In addition to those posts, this blog also saw more posts about films from the 1930s and 1940s, a "What Movies Do Christians Want" Series, a Peace series in October, as well as the annual Reel (Real) People series.
Here are some additional highlights from 2009...
* I Am A Horrible Person: Saying "No" To Girl Scouts & Their Cookies, Too [January 18, 2009]
* Book Adaptations & Best Picture Nominations: Trend Revisited [January 26, 2009]
* 3D: Whoop-di-dee [February 2, 2009]
* Will Blockbuster Survive in 2009? Should it? [February 12, 2009]
* First Thoughts on the 81st Academy Awards [February 22, 2009]
* Reel People: Amy Adams is Julie Powell [March 7, 2009]
* Why We Love Hospital TV Shows [April 2, 2009]
* Vomit Inducing Summer Movies (2009 Edition) [May 3, 2009]
* When I think of Michael Jackson... [June 25, 2009]
* Are there More Outdoor Weddings in Movies Than In Real Life? [July 14, 2009]
* Grant/Hepburn and New Thoughts on Romantic Comedy [August 9, 2009]
* Robin Hood, Sequins, & Technicolor Birthday Cake Costumes [August 23, 2009]
* Reel People: Quinton Aaron is Michael Oher [August 28, 2009]
* Airports and Up in the Air [September 3, 2009]
* Strange Culture - Post Number 1000 [September 24, 2009]
* Peace or Conflict - The Challenge of Peace in Storytelling [October 13, 2009]
* A Modern Horror Film Soap Box [October 31, 2009]
* A Little About The 15 Documentaries on Oscar's Radar [November 21, 2009]
* My top 20 Films Of the Decade (2000-2009) [January 1, 2010]
Here's to another great year at StrangeCultureBlog! Thanks for reading, commenting & linking!
Previously blogaversary post: 1st, 2nd & 3rd.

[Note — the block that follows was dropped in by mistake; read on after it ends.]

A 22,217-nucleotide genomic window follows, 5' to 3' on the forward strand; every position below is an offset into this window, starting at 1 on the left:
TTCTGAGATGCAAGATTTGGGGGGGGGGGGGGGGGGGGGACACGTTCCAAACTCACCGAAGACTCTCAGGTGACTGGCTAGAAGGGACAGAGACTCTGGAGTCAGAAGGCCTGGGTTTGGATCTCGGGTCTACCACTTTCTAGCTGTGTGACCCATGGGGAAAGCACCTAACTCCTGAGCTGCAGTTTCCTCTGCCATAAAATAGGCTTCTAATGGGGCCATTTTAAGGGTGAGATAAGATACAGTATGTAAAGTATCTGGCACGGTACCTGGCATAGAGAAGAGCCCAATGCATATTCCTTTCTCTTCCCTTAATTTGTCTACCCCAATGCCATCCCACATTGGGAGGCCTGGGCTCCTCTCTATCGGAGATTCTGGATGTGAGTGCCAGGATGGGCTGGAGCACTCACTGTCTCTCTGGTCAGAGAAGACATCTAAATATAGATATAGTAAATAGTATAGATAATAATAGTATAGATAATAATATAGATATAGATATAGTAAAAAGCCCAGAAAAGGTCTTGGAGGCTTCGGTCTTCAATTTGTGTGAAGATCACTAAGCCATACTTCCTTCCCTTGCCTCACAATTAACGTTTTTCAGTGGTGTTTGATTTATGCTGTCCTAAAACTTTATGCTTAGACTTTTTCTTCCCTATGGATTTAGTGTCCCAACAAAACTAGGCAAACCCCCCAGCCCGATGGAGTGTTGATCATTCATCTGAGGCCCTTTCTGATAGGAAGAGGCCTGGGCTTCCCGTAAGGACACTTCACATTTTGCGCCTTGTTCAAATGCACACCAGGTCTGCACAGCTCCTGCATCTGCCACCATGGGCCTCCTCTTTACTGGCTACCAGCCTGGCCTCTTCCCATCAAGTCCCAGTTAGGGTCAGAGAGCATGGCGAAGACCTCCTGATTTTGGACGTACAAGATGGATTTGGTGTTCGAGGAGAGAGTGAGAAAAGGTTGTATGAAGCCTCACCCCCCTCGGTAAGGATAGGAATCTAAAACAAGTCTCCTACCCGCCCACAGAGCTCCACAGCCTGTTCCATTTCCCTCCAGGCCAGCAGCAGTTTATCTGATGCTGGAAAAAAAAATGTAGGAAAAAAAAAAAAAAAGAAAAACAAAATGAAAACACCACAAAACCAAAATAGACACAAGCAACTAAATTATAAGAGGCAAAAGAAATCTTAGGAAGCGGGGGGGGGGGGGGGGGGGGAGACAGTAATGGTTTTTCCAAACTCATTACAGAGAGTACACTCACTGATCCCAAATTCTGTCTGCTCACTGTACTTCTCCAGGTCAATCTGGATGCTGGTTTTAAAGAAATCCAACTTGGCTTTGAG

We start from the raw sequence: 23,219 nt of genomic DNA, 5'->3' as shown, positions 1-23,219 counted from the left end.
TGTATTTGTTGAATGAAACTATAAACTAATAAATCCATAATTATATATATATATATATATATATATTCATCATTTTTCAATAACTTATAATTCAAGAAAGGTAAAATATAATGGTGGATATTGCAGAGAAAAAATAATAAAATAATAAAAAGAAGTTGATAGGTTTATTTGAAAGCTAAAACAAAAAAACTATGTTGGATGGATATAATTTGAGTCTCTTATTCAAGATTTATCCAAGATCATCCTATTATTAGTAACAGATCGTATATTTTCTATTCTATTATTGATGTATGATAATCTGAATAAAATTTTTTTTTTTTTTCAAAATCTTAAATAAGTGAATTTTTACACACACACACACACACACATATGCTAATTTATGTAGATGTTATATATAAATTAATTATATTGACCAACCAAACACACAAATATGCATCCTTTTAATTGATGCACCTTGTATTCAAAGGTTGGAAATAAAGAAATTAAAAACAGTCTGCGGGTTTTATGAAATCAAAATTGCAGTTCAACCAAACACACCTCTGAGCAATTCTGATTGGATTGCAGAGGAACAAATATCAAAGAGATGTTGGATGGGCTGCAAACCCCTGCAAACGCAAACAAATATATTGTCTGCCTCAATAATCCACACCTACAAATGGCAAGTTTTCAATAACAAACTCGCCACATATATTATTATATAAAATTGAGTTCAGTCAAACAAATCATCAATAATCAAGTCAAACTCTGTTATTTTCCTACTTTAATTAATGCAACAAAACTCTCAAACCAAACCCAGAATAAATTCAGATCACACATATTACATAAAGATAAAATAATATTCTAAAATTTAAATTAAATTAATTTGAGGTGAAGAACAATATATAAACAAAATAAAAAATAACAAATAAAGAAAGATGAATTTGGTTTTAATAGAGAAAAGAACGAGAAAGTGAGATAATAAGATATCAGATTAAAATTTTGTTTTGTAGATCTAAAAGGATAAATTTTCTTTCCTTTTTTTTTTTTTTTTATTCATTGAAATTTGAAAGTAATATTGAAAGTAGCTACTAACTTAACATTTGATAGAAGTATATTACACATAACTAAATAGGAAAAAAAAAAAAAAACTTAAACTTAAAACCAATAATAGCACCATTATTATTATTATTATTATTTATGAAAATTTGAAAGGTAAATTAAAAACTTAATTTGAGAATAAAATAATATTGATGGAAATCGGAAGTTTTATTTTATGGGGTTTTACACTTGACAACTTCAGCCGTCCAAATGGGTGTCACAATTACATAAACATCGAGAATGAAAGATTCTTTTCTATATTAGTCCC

But it's all the other characters who intermix on screen with Mulligan's character Jenny that give Carey Mulligan the chance to respond in subtly (or not so subtly in a few scenes) in the mix of these various characters.
In a film scene that often lacks great female performances, this film has a variety of female parts that are all praise worthy, particularly those of Olivia Williams, Cara Seymore, and Emma Thompson. But one other female role really sticks out in this film and that is the role of Helen played by Rosamund Pike.
Helen's character is in my mind a very challenging performance, because it takes extreme balance to be convincing. Helen is the ditsy blond trying to be sophisticated in a world of extravagance she wants to fit in. Her character despite her lack of intellect and desire to impress is not to rude to treat the intellectual school girl Jenny with scorn. No, instead Helen becomes Jenny's mother-of-worldly-things, helping her know how to fit in to a new world she has fallen into.
Every line that Pike delivers and every scene is incredibly convincing despite the unique character she plays. This could have easily been played like Reese Witherspoon played Elle Woods in Legally Blonde, but instead Pike brings a level of sophistication to the role that is not only impressive in it's own right, but also sets Carey Mulligan up for some fantastic scenes.
Rosamund Pike's accolades are relatively limited for this film on the award season scene (part of the Screen Actor Guild's Best Ensemble list, London critics circle nomination, and British Independent Film nomination) but I think that Pike, at 30 years old, certainly deserves a shot at more great roles. This role convinces me that she's an actress to watch.
This post is part of Stinky Lulu's annual supporting actress blog-a-thon. See the complete list of participants of the 4th annual blog-a-thon here.
Here are my previous contributions for this blog-a-thon include:
Class of 2008: Frances McDormand in Burn After Reading